A wastewater construction contract with the City of Gardner was terminated at the Thursday, July 28 Edgerton City Council meeting.
The contract for construction of wastewater improvements for the Big Bull Creek Wastewater Treatment Facility and transportation and treatment of wastewater began in 2012.
Gardner agreed to end the contract at their July 18 city council meeting.
Edgerton purchased the contract agreement from Gardner for $4,338,007.46 and doesn’t take on any debts from the City of Gardner. Gardner remains liable for any and all debts related to the Cooperative Facilities, the Gardner Facilities, Gardner’s share of the Full Development Cost and Gardner’s Development Share.
Gardner maintains control and ownership of the Gardner facilities and the City of Edgerton splits the balance in repair fund equally. Gardner is required to cap its Individual Force Main connected to the Waverly Lift Station within 60 days.
The buyout payment includes $450,000 from the Sewer System Development Fund, $450,000 from the Economic Development Fund and $3.6 million from GO Bonds with a 10 year term and annual debt service to be paid from the LPKC Phase II Economic Development Fee.
Edgerton passed a few items at the Thursday council meeting related to the contract termination.
The City agreed to purchase the improvements of the city’s sewerage system through the General Obligation Bonds as the first step in the project.
The second step was for the notice of the Series 2022A General Obligation Bonds 07-28-22B sales for publication and preparation of an official statement.
Karen Kindle, finance director, said they would provide operating data annually.
She said they anticipate the official statement to be made September 1, the final official statement posted September 15 and issuing payments to Gardner beginning September 22.
The third step was for the 07-28-22C Temporary Notes.
Kindle said slightly half of the Homestead Lane portion remains from the TIF district and will mature October 1.
“The notes renewed but the principal hasn’t been paid off,”she said. “We will offer the notes for sale within certain parameters.”
The Homestead Lane & 200th Street Intersection Project is funded with revenue from the Homestead Lane Retail TIF District.
However, Kindle said, revenue is received over time and revenue received so far has not been sufficient to pay off the remaining principal for the project.
“The notes will need to be renewed,”she said. “Staff has begun working with the City’s financial advisor and the City’s bond counsel to renew the notes for a term of two years.”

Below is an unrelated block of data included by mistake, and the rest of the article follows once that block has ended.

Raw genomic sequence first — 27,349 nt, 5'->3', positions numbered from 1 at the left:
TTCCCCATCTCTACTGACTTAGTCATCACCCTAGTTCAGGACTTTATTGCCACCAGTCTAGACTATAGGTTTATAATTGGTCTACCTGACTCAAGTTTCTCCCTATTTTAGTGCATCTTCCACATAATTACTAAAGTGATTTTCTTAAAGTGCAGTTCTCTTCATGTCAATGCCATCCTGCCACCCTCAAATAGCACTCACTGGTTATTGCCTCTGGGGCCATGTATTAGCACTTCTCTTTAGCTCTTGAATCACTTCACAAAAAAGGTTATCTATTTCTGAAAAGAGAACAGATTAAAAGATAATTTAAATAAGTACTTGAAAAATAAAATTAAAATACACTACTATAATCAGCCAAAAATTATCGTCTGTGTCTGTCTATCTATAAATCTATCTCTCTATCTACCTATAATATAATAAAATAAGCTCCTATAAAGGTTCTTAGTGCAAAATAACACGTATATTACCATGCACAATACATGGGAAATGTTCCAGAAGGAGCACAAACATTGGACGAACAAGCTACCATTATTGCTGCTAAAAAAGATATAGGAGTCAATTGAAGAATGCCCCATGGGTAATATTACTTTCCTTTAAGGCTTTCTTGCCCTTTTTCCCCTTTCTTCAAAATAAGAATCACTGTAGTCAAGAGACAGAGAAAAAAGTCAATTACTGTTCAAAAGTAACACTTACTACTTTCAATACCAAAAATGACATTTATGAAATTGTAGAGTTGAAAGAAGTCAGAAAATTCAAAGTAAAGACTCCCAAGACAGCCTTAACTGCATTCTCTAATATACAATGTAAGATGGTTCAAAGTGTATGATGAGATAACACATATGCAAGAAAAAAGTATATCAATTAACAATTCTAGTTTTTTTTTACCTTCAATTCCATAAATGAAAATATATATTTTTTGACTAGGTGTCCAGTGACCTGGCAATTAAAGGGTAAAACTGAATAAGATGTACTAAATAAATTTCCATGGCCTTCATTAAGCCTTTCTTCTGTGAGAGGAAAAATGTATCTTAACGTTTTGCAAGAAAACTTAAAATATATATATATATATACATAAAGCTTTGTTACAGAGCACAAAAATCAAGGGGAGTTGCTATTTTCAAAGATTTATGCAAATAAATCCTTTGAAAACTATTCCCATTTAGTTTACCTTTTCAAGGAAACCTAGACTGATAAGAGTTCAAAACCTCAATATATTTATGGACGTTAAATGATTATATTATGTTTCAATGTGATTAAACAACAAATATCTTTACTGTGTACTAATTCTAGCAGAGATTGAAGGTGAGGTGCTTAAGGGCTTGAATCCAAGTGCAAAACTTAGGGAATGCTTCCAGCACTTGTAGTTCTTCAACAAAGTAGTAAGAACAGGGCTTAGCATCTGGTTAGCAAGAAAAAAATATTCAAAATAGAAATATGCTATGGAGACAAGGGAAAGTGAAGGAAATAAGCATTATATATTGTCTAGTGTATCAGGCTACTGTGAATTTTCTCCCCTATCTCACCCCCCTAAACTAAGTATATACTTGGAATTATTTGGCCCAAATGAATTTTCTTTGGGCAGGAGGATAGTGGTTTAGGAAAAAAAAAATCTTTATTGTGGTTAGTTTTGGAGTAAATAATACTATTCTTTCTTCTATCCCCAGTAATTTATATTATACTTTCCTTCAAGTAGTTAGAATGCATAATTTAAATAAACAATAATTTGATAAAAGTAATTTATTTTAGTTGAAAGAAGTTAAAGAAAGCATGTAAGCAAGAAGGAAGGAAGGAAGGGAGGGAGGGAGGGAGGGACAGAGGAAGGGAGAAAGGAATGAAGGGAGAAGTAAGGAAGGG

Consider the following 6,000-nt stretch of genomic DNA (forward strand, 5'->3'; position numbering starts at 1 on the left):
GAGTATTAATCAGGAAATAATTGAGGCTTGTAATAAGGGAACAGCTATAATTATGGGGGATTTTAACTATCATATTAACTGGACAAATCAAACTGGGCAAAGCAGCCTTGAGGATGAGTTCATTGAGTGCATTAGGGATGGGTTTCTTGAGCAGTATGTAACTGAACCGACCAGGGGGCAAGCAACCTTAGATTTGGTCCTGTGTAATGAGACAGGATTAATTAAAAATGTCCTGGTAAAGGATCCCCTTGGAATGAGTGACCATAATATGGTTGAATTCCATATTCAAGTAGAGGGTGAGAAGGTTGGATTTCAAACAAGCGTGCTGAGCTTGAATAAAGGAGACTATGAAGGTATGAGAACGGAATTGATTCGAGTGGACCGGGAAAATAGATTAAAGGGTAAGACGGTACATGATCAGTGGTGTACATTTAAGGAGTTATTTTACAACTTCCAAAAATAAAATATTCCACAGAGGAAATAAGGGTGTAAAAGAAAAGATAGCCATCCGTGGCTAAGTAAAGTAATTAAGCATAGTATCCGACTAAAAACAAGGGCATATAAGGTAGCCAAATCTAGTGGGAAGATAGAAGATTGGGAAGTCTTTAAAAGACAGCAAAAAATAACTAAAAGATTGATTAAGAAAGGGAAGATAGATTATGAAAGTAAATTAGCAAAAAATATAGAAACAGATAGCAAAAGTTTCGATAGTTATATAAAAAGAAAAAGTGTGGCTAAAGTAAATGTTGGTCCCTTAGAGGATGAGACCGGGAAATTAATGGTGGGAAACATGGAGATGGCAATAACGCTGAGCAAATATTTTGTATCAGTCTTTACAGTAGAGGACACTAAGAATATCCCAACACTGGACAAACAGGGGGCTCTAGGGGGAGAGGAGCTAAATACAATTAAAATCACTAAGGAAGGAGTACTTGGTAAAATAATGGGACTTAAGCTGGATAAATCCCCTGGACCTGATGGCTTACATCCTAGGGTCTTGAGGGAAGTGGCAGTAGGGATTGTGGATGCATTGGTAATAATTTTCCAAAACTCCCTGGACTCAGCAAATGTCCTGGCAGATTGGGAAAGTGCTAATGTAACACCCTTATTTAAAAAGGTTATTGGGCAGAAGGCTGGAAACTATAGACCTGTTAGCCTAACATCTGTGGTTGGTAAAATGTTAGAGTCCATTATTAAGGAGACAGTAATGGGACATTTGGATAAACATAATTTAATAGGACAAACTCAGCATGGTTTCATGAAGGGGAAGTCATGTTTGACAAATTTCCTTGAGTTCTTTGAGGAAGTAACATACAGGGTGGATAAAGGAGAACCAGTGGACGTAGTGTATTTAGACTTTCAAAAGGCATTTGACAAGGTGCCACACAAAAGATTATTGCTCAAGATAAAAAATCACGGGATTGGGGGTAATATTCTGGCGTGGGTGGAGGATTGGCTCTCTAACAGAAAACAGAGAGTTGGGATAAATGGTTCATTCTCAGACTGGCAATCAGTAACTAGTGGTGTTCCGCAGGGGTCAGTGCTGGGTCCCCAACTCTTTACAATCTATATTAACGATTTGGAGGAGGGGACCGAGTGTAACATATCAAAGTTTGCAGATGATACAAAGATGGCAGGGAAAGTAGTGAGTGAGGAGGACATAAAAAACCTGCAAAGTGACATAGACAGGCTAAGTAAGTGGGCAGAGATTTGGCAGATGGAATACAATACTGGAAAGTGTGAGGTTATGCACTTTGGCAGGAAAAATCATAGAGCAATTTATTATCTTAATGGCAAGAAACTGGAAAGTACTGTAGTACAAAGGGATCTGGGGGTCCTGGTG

A meeting on the notes will be held September 8, close September 22 and be paid off October 1, Kindle said.
-A late added item for a sidewalk extension south to Edgewood Drive as part of the proposed Glendell Acres Park Renovation Project was approved. The sidewalk needs to encroach on the KPC Pipeline easement for gas lines to run north and south through town.
Roberts said the project was a long time in the works for months and months.
“I am excited to be at this point,”he said. “I love to see this project begin.”
-Amendments to Chapter VIII, Article 7 of the Minimum Housing Code passed.
Katy Crow, development services director, said staff had recently encountered housing in Edgerton where front stoops and porches are missing or decks that have pulled away from the residential structure.
The amendements to the code will ensure the same judicial process as other code infractions with a hearing before city council instead of the municipal court, she said.
Crow said the violation notice would be filed with thirty days for the homeowner to respond before progressing to a citation.
“Code enforcement works with residents,”she said.
Deb Lebakken, council member, said it could be hard on some people.
“What if someone doesn’t know where to go,”she said.
Hendricks said they could request a hearing for additional time.
Crow said it is about life safety issues and Lebakken said she understood safety issues.
Roberts said most of the housing issues lately were with landlords not occupants.
Stambaugh said someone in Edgerton she knew had problems in the past applying for a permit and received a denial.
Roberts said he needed more details on the situation.
Stambaugh said they were told they needed the proper permits from the city and were denied.
“We need to make it easier to get a permit to make improvements,”she said.
Crow said the city has never denied a permit without a cause but if it doesn’t meet the requirements it won’t be approved.
Linn said she would encourage them to contact the city or mayor.
Roberts said they have never been in the business to threaten to condemn a property.
Hendricks said it starts with a letter for unfit human habitation and a resolution hearing for 30 to 60 days.
“In my time here it has always worked,”he said. “I’m not aware of us tearing anything down.”
Stambaugh said what if the owner isn’t in a position to do anything about it could they have an exemption.
Crow said they would work with them through an adequate process of monthly inspections and cited the recent 2nd Street house project as an example.
Clay Longanecker, council member, said in his experience they have never had an issue with city staff.
“If they are responsible they shouldn’t have an issue with the permit process,”he said.
Roberts said the city’s programs are meant to help people.
“But we hope they reach out before a stoop or porch falls off,”he said. “We are a community that helps our neighbors out. It’s what makes our town so great.”